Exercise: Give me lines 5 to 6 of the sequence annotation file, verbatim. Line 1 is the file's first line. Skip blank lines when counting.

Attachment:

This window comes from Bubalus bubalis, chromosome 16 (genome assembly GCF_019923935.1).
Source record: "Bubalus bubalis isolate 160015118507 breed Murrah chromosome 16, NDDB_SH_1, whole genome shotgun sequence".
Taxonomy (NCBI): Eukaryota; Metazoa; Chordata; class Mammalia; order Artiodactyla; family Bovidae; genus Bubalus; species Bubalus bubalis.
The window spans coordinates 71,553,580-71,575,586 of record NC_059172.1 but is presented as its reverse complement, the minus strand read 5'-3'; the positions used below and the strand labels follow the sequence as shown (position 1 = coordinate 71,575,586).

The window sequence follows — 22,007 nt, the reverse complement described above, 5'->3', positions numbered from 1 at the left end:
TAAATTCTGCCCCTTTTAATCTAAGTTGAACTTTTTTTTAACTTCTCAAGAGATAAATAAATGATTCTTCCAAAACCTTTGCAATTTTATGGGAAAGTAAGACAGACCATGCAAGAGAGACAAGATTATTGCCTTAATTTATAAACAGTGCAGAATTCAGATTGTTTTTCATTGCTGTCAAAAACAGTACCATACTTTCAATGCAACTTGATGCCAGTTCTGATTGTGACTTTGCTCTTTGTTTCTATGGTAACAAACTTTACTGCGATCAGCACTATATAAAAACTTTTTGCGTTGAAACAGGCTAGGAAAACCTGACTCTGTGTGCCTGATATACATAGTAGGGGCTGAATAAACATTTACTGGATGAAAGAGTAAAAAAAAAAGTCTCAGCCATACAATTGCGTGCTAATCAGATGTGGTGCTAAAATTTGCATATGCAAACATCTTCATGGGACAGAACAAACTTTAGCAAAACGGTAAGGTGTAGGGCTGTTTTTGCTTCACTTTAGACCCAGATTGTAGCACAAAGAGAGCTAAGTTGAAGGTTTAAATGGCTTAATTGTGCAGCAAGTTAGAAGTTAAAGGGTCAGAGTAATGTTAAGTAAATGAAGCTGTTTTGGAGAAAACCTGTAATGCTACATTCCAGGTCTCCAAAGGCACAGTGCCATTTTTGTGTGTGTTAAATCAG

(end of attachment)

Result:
The window sequence follows — 22,007 nt, the reverse complement described above, 5'->3', positions numbered from 1 at the left end:
TAAATTCTGCCCCTTTTAATCTAAGTTGAACTTTTTTTTAACTTCTCAAGAGATAAATAAATGATTCTTCCAAAACCTTTGCAATTTTATGGGAAAGTAAGACAGACCATGCAAGAGAGACAAGATTATTGCCTTAATTTATAAACAGTGCAGAATTCAGATTGTTTTTCATTGCTGTCAAAAACAGTACCATACTTTCAATGCAACTTGATGCCAGTTCTGATTGTGACTTTGCTCTTTGTTTCTATGGTAACAAACTTTACTGCGATCAGCACTATATAAAAACTTTTTGCGTTGAAACAGGCTAGGAAAACCTGACTCTGTGTGCCTGATATACATAGTAGGGGCTGAATAAACATTTACTGGATGAAAGAGTAAAAAAAAAAGTCTCAGCCATACAATTGCGTGCTAATCAGATGTGGTGCTAAAATTTGCATATGCAAACATCTTCATGGGACAGAACAAACTTTAGCAAAACGGTAAGGTGTAGGGCTGTTTTTGCTTCACTTTAGACCCAGATTGTAGCACAAAGAGAGCTAAGTTGAAGGTTTAAATGGCTTAATTGTGCAGCAAGTTAGAAGTTAAAGGGTCAGAGTAATGTTAAGTAAATGAAGCTGTTTTGGAGAAAACCTGTAATGCTACATTCCAGGTCTCCAAAGGCACAGTGCCATTTTTGTGTGTGTTAAATCAG